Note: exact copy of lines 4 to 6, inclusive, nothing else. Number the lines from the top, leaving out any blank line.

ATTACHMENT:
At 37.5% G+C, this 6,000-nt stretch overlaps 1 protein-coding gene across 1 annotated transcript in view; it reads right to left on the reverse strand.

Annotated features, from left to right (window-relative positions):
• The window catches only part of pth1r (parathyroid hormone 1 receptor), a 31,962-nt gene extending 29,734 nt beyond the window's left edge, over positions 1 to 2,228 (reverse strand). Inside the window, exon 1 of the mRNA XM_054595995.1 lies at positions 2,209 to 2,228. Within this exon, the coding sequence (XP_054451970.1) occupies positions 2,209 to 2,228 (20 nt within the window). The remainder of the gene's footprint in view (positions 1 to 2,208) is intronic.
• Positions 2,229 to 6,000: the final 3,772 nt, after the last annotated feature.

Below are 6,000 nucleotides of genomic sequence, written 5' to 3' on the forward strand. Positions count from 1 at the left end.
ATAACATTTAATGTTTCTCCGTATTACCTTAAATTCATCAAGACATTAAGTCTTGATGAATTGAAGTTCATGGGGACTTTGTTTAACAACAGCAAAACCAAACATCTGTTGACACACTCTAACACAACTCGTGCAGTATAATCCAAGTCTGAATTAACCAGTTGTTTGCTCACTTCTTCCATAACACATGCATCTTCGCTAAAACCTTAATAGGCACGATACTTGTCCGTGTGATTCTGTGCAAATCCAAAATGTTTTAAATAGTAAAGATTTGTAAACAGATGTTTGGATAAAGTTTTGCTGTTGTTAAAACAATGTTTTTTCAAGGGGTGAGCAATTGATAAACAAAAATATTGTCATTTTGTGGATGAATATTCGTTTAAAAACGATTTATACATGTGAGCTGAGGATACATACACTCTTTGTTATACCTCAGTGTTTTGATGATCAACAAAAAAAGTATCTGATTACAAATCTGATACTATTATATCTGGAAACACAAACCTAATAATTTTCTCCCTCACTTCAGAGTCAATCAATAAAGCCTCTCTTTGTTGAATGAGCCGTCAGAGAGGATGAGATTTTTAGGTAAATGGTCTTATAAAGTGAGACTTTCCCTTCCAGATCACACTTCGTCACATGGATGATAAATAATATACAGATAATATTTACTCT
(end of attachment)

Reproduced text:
• Positions 2,229 to 6,000: the final 3,772 nt, after the last annotated feature.

Below are 6,000 nucleotides of genomic sequence, written 5' to 3' on the forward strand. Positions count from 1 at the left end.
ATAACATTTAATGTTTCTCCGTATTACCTTAAATTCATCAAGACATTAAGTCTTGATGAATTGAAGTTCATGGGGACTTTGTTTAACAACAGCAAAACCAAACATCTGTTGACACACTCTAACACAACTCGTGCAGTATAATCCAAGTCTGAATTAACCAGTTGTTTGCTCACTTCTTCCATAACACATGCATCTTCGCTAAAACCTTAATAGGCACGATACTTGTCCGTGTGATTCTGTGCAAATCCAAAATGTTTTAAATAGTAAAGATTTGTAAACAGATGTTTGGATAAAGTTTTGCTGTTGTTAAAACAATGTTTTTTCAAGGGGTGAGCAATTGATAAACAAAAATATTGTCATTTTGTGGATGAATATTCGTTTAAAAACGATTTATACATGTGAGCTGAGGATACATACACTCTTTGTTATACCTCAGTGTTTTGATGATCAACAAAAAAAGTATCTGATTACAAATCTGATACTATTATATCTGGAAACACAAACCTAATAATTTTCTCCCTCACTTCAGAGTCAATCAATAAAGCCTCTCTTTGTTGAATGAGCCGTCAGAGAGGATGAGATTTTTAGGTAAATGGTCTTATAAAGTGAGACTTTCCCTTCCAGATCACACTTCGTCACATGGATGATAAATAATATACAGATAATATTTACTCT